9.1 Combat Generally. Combat is a simple affair. The difference of attacking units to defending units yields a column used on the Combat Results Table (CRT). Or it should be, but again the rules as written get in the way:

  • “…undisrupted units…may attack. Any such unit starting its combat phase in an enemy ZOC must attack.” (Units in enemy ZOC must attack, or may they?)
  • “A single unit may attack up to six adjacent defending units.” (One unit, six attacks?)
  • “Up to six units may attack a single hex.” (Surrounded unit)
  • “Each attacking unit may participate in only one combat per combat phase.” (So one unit – one attack, not up to six attacks as above?)
  • “A single defending unit may be attacked only once per combat phase….” (What about a single defending unit with two enemy units in its ZoC? Attack by only one? Or both? Per above both must, or may?)

I think the intent of the rules is that each unit can only attack (or be attacked) once per combat phase. I think this is the rule, but as written it is difficult to determine what the rules actually say.

9.3 Retreat. Requires very careful reading. A retreating unit that is forced to retreat into a ZoC of a non-attacking unit is fine, but if it retreats into the ZoC of the attacking unit it must make a morale check and, if it fails, disrupts of routs and must continue to retreat until reaches a hex not within ANY enemy ZoC.

10.0 Supreme Effort. The second unique game mechanic. Each formation has a Supreme Effort (SE) chit that can be played for extra combat power. Well, each formation should have a chit except for a printing error on the counters which has the back side of one formations SE chit on a combat unit. To offset the power of SE, using SE can lead to backlash (10.3 SE Backlash) which is a negative combat effect and risks morale.

At first glance, Yarmuk appears to be a game with simple rules and just enough theme. The sad reality is that confusing rules get in the way of enjoying the thematic elements. Furthermore, Yarmuk has a very Command & Colors feel to it. I cannot find a Yarmuk scenario for C&C so maybe making one is worth it. Doing so is more likely to result in a positive game experience because trying to sort through the Command Magazine/XTR Corp. version of Yarmuk is probably more effort than it’s worth.

Featured image courtesy boardgamegeek.com. By the way, the setup shown is wrong because, according to 3.0 Setup, “Each leader must be stacked with any unit under his command.”  None of the leaders visible are stacked with a unit but in a separate hex. Appears I’m not the only one confused by the rules….

 

A Grognard’s View of Root (@LederGames, 2018)

AS I SIT to write this post, the #1 Games Hotness on boardgamegeek is Root: A Game of Woodland Might and Right (Leder Games, 2018). This Cole Wehrle (@colewehrle on Twitter) design is described by some as a combination of Twilight Struggle (GMT Games, 2005+) and COIN (the COIN-series from GMT Games). As an old wargaming Grognard (playing for 39 years now) this game seems to be right in my wheelhouse. Given it’s pedigree, I am frankly surprised that Root is so popular amongst non-wargamer’s. With Root, Cole Wehrle has done the boardgame hobby a great favor – he has created a “wargame” with broad appeal to general tabletop gaming audience.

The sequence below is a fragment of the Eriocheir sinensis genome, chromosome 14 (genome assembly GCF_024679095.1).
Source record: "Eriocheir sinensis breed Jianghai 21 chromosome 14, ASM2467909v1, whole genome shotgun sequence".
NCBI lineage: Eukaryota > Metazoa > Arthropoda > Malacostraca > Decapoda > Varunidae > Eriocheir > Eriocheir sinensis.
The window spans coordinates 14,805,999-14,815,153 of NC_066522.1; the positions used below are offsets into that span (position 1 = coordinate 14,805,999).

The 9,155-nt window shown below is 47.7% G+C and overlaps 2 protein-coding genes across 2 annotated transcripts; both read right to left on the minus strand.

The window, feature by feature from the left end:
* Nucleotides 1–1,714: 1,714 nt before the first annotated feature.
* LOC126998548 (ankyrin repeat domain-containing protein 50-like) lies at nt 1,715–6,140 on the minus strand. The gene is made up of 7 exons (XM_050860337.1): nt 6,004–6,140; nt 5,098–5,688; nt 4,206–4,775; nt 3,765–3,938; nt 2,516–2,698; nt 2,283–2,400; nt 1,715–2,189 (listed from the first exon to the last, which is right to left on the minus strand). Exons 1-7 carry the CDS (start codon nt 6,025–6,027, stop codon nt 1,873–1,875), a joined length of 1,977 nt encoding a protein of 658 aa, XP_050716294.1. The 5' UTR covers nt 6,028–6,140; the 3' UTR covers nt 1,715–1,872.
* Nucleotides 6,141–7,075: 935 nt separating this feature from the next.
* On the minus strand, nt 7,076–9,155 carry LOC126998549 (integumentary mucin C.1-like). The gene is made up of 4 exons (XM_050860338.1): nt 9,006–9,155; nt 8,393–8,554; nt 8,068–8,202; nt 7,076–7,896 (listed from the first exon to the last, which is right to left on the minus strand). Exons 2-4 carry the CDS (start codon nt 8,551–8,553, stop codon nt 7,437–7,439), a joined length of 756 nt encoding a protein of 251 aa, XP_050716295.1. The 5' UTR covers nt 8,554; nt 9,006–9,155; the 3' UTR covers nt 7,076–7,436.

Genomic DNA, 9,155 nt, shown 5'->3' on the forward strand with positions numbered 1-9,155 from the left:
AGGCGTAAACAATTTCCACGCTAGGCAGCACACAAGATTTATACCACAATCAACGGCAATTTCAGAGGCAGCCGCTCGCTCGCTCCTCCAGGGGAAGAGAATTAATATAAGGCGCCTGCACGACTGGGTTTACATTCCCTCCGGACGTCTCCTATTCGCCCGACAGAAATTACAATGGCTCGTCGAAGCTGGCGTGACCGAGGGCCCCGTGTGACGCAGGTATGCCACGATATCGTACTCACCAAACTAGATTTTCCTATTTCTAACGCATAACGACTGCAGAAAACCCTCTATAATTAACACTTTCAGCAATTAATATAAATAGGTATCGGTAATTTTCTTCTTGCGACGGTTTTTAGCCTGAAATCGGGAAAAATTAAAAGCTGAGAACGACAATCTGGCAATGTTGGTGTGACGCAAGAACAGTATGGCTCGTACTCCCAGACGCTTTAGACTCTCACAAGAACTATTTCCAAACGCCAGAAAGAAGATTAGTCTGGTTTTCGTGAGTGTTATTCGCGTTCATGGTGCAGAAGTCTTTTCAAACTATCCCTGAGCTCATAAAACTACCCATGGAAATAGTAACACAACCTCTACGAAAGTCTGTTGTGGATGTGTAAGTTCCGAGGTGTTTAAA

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Courtesy BGG.com

Root represents the cutting edge of the “waros” movement. Waros are, according to BGG, “…games which can be described as a fusion of a Wargame and a Eurogame. Waro games thus include aspects of both types of games….” I fully believe that the reputation of Cole Wehrle and the buzz behind Root created expectations of the game.

One manifestation of this popularity can be seen by the forum activity on BGG. As I write this post, there are 605 threads on BGG for Root. Amazingly, 318 of these are in the last 30 days! Of the 605 total threads, 272 are tagged as Rules with around 150 of those in the last 30 days again. I have no scientific basis, but it generally appears to me that, compared to other games, that this is an extraordinary number of threads. Now, understand that I really like Root. I subscribe to the Root feed on BGG. For the last month I have been getting all these threads dumped to my BGG profile. This led to the following Twitter exchange with Tom and Mary Russell of Hollandspiele Games:

In a later response, Joe (@CardboardTON618) righty points that people learn at different rates and goes on to say, “Also, I get the impression that a good percentage (although not the heaviest in the world) haven’t played a game of this weight.” I think Joe is onto something here, but contend it’s not the weight, but the fact Root is a waros game.

As a cutting-edge crossover game, Root is plowing new ground in the hobby. In this case, it is a wargame with strong eurogamer appeal. In some ways, it is similar to Supply Lines of the American Revolution: The Norther Theater, 1775-1777 (Hollandspiele, 2017) which is – at heart – more a eurogame with wargamer appeal. In the case of Supply Lines, about 2/3 of the threads on BGG are rules-related. The lesson I hope designers and publishers see is that Waros require tight rules writing – and lots of patience. I believe this is because of the diversity of the audience. Tight writing should avoid much of the rules confusion, but patience is still required to listen to and answer the slew of questions from players who maybe have never played a Waros before.

Players who read – and play – the rules will find Root an extraordinary game. It is a wonderful design and a shining example of what a Waros can be. Just don’t read too much into the rules!

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Courtesy BGG